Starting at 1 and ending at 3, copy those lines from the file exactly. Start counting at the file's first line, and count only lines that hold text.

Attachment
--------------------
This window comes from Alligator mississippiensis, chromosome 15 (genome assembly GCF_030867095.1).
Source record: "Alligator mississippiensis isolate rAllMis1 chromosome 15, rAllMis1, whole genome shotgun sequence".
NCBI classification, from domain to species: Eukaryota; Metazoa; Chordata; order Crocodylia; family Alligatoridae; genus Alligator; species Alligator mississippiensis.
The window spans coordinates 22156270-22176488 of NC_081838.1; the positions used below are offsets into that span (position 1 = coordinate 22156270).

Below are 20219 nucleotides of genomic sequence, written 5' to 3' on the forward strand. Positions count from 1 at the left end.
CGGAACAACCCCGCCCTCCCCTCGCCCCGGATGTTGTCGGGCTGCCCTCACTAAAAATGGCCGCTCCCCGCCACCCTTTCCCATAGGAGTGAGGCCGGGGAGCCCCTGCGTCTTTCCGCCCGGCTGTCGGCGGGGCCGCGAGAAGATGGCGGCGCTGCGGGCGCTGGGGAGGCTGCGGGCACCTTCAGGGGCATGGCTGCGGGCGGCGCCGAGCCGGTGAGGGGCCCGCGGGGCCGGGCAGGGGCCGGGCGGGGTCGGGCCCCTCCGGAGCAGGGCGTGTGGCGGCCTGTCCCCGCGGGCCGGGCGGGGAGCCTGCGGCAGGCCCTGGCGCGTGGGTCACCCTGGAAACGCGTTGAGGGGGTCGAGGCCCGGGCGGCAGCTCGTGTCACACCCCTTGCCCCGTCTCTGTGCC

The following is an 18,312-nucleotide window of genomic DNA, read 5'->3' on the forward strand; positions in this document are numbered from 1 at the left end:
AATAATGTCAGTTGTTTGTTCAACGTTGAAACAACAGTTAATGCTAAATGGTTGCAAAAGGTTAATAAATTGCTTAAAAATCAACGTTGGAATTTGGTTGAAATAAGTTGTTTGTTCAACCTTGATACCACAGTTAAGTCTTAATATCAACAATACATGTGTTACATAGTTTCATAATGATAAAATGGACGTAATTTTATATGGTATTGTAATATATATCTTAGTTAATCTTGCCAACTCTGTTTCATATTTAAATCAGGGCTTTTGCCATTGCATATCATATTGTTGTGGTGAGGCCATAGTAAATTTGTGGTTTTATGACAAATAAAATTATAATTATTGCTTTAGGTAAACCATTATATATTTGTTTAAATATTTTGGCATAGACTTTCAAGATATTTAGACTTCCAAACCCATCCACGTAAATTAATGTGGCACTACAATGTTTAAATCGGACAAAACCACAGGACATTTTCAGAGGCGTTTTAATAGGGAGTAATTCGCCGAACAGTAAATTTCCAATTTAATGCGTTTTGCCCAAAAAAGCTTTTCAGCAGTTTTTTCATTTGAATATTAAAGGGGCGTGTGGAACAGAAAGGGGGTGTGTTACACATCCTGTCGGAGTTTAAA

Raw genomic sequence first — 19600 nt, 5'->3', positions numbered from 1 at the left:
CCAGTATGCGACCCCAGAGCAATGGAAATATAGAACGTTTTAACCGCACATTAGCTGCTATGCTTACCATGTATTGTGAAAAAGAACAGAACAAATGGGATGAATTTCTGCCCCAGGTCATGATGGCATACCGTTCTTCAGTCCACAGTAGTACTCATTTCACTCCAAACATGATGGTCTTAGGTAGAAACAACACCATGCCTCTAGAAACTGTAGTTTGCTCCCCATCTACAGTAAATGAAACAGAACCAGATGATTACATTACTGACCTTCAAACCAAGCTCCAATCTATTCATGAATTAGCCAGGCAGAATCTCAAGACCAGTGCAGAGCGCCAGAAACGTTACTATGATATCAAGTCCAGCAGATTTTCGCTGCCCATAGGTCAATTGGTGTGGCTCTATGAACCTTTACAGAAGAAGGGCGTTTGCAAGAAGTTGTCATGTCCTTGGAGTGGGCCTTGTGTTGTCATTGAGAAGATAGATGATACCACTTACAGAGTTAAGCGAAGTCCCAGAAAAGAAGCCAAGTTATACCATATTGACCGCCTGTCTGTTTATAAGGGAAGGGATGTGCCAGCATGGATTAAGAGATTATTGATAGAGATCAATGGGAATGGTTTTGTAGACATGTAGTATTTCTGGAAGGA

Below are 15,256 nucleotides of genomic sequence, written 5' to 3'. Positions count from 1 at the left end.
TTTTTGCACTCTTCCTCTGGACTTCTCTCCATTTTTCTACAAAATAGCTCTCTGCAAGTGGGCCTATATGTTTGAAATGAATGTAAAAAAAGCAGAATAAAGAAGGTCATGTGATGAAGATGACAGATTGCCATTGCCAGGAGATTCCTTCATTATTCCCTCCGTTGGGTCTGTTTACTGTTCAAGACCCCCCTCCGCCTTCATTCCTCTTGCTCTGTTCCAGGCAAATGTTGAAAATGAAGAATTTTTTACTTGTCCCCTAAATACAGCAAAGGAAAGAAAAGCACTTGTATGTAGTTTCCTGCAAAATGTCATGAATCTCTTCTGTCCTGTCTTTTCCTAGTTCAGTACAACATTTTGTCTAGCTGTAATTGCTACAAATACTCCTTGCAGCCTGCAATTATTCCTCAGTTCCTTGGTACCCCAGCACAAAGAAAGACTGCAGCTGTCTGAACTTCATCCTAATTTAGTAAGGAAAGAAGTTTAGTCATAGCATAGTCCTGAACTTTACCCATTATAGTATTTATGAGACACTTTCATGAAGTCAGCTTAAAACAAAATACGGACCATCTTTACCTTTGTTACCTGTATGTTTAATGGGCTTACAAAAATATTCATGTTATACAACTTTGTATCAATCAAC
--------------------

This window comes from Alligator mississippiensis, chromosome 15 (genome assembly GCF_030867095.1).
Source record: "Alligator mississippiensis isolate rAllMis1 chromosome 15, rAllMis1, whole genome shotgun sequence".
NCBI classification, from domain to species: Eukaryota; Metazoa; Chordata; order Crocodylia; family Alligatoridae; genus Alligator; species Alligator mississippiensis.